“Being in the procurement profession long enough, you realize that the best price doesn’t always equate to the best service. Good procurement organizations tend to ensure that all the services can be met, that all the needs of the organization are considered and that we drive the best total value to the organization overall.”

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SCI has also turned its attention to the digital world to drive value. As part of the company’s supply chain transformation, SCI zeroed in on new trailblazing technologies such as Coupa’s procurement platform which has helped to make procurement more visible and accessible. “Coupa is a unique procurement platform. Overall, it’s a very user-friendly environment for our locations to order products we procure on their behalf. We put these products into Coupa into what are called catalogs, which allows our team to almost shop like they’re on Amazon. They can put items into a cart, check out and it automatically creates a purchase order (PO) which is systematically sent to our vendors.”

As part of its business, SCI also offers travel services to help clients travel home to pay their respects – another area of the business to have been upended by technology.  “Working very closely with Carlson Wagonlit, the company has created the CWT platform that all our 24,000 employees through North America and Puerto Rico use to book their airline travel hotels needs and car rentals, for example.” On top of this, the Texas-headquartered firm also has a fleet of 7,000 vehicles which it oversees using a digital fleet management platform.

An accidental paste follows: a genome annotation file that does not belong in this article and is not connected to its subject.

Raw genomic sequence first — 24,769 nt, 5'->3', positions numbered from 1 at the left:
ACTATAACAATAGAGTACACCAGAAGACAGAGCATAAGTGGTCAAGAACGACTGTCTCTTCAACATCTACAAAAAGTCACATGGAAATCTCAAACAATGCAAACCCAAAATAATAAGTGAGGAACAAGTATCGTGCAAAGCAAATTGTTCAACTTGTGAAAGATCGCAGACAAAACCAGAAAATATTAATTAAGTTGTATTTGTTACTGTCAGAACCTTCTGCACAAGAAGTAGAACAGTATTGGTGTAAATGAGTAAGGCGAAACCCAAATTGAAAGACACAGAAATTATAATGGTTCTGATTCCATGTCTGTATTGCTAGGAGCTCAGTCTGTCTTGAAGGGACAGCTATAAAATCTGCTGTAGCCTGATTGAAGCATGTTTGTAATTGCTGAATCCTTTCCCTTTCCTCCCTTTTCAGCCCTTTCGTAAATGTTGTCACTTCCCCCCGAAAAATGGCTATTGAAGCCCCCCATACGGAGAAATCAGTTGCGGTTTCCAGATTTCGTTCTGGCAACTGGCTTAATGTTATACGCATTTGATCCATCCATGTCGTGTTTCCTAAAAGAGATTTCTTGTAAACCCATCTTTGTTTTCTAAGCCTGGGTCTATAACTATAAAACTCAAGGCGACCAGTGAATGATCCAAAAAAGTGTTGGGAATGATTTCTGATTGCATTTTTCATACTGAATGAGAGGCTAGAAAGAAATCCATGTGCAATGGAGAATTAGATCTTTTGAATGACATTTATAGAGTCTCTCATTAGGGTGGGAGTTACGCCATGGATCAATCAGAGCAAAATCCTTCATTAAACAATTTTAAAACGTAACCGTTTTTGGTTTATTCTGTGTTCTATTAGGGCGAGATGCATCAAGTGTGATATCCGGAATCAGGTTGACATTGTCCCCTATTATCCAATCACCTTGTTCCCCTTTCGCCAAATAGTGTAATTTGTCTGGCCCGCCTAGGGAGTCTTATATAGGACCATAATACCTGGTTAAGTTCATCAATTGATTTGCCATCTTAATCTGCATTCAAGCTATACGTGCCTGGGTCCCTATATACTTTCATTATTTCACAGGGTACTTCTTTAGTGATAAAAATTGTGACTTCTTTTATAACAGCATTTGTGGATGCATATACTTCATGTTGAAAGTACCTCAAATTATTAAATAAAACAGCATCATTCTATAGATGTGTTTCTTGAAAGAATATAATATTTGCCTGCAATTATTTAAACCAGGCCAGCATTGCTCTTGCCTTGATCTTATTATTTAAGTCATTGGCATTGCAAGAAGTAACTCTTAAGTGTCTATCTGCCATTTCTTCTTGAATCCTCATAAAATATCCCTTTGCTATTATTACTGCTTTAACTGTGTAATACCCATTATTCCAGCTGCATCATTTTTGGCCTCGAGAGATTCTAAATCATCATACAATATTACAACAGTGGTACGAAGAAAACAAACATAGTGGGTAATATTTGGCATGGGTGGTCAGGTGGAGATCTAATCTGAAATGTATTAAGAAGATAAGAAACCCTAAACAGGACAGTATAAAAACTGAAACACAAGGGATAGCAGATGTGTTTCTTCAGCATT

Data is the lifeblood of any procurement team and, at SCI, Jones points out that data analytics has allowed the company to evaluate and benchmark its purchases. “I think data is key in everything that we do,” he explains. “It drives our decision making and allows us to analyze our purchases to ensure we’re driving the right total value for our organization. One key example of how we use data is that it allows us to analyze different trends and forecast whether the price of bronze, metals or other materials is going to rise or fall.”

With a compassionate, empathetic team, SCI’s employees have not been neglected by the transformation. Creating a culture that fosters innovation and collaboration, the company teamed up with KPMG to develop a new Supply Chain Academy to train its team. “They’ve been a key part of our success,” notes Jones. “Working with KPMG, we implemented the Supply Chain Academy, a training system for our new buyers and managers in the supply chain organization to ensure that they continue their education and understanding. They are kept up-to-date with not just the deathcare industry but also supply chain trends, what's going on and how they can best manage their categories to ensure that they're driving the best total value for our organization.”

SCI’s supply chain transformation may be still underway, but the firm has already made impressive progress. At the beginning of this roadmap, SCI ranked 2 out of 5 on KPMG’s Procurement Maturity Index, whereas now this figure has soared to 4. “The goal has been the same from the beginning: to be a world-class supply chain organization,” reflects Jones. “With our roadmap, we will be among the top echelon of supply chain organizations as far as your maturity, systems and processes.”

*As used herein, “Service Corporation International” or “SCI” refers to Service Corporation International and all of its affiliated companies.